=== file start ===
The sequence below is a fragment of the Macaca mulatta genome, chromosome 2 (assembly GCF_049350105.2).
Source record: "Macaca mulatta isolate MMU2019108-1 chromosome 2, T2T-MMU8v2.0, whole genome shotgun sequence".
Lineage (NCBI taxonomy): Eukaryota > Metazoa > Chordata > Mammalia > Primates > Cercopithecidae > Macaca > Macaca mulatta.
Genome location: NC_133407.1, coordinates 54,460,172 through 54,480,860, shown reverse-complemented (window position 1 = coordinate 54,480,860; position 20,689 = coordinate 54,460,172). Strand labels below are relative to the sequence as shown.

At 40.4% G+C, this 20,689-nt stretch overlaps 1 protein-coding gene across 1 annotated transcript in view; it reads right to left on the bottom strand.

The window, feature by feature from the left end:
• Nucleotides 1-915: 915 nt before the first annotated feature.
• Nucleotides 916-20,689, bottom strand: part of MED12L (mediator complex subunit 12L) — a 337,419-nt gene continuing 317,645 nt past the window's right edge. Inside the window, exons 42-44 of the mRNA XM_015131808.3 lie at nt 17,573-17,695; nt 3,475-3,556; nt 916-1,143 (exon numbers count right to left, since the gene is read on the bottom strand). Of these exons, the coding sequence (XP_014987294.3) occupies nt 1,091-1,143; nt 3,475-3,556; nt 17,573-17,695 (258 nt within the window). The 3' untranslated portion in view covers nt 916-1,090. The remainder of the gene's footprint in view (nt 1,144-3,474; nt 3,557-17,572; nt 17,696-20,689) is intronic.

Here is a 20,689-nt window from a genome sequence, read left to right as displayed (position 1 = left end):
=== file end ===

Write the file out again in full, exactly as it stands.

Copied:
The sequence below is a fragment of the Macaca mulatta genome, chromosome 2 (assembly GCF_049350105.2).
Source record: "Macaca mulatta isolate MMU2019108-1 chromosome 2, T2T-MMU8v2.0, whole genome shotgun sequence".
Lineage (NCBI taxonomy): Eukaryota > Metazoa > Chordata > Mammalia > Primates > Cercopithecidae > Macaca > Macaca mulatta.
Genome location: NC_133407.1, coordinates 54,460,172 through 54,480,860, shown reverse-complemented (window position 1 = coordinate 54,480,860; position 20,689 = coordinate 54,460,172). Strand labels below are relative to the sequence as shown.

At 40.4% G+C, this 20,689-nt stretch overlaps 1 protein-coding gene across 1 annotated transcript in view; it reads right to left on the bottom strand.

The window, feature by feature from the left end:
• Nucleotides 1-915: 915 nt before the first annotated feature.
• Nucleotides 916-20,689, bottom strand: part of MED12L (mediator complex subunit 12L) — a 337,419-nt gene continuing 317,645 nt past the window's right edge. Inside the window, exons 42-44 of the mRNA XM_015131808.3 lie at nt 17,573-17,695; nt 3,475-3,556; nt 916-1,143 (exon numbers count right to left, since the gene is read on the bottom strand). Of these exons, the coding sequence (XP_014987294.3) occupies nt 1,091-1,143; nt 3,475-3,556; nt 17,573-17,695 (258 nt within the window). The 3' untranslated portion in view covers nt 916-1,090. The remainder of the gene's footprint in view (nt 1,144-3,474; nt 3,557-17,572; nt 17,696-20,689) is intronic.

Here is a 20,689-nt window from a genome sequence, read left to right as displayed (position 1 = left end):